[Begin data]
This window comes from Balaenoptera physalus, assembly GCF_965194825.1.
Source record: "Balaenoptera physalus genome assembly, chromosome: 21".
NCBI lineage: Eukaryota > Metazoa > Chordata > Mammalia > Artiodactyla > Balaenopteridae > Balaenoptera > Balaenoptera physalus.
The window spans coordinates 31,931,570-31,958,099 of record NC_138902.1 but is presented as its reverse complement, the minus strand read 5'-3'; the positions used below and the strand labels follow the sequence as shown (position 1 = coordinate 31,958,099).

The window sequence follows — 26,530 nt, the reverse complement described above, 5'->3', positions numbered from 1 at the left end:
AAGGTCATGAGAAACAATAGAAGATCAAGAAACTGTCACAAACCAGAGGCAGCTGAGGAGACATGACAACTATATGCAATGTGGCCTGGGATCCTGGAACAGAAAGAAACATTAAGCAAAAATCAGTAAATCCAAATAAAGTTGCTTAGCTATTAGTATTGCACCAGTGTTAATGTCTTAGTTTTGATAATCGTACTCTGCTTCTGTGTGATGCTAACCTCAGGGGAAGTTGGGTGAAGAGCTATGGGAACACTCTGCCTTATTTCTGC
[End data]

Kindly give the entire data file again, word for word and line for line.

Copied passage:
This window comes from Balaenoptera physalus, assembly GCF_965194825.1.
Source record: "Balaenoptera physalus genome assembly, chromosome: 21".
NCBI lineage: Eukaryota > Metazoa > Chordata > Mammalia > Artiodactyla > Balaenopteridae > Balaenoptera > Balaenoptera physalus.
The window spans coordinates 31,931,570-31,958,099 of record NC_138902.1 but is presented as its reverse complement, the minus strand read 5'-3'; the positions used below and the strand labels follow the sequence as shown (position 1 = coordinate 31,958,099).

The window sequence follows — 26,530 nt, the reverse complement described above, 5'->3', positions numbered from 1 at the left end:
AAGGTCATGAGAAACAATAGAAGATCAAGAAACTGTCACAAACCAGAGGCAGCTGAGGAGACATGACAACTATATGCAATGTGGCCTGGGATCCTGGAACAGAAAGAAACATTAAGCAAAAATCAGTAAATCCAAATAAAGTTGCTTAGCTATTAGTATTGCACCAGTGTTAATGTCTTAGTTTTGATAATCGTACTCTGCTTCTGTGTGATGCTAACCTCAGGGGAAGTTGGGTGAAGAGCTATGGGAACACTCTGCCTTATTTCTGC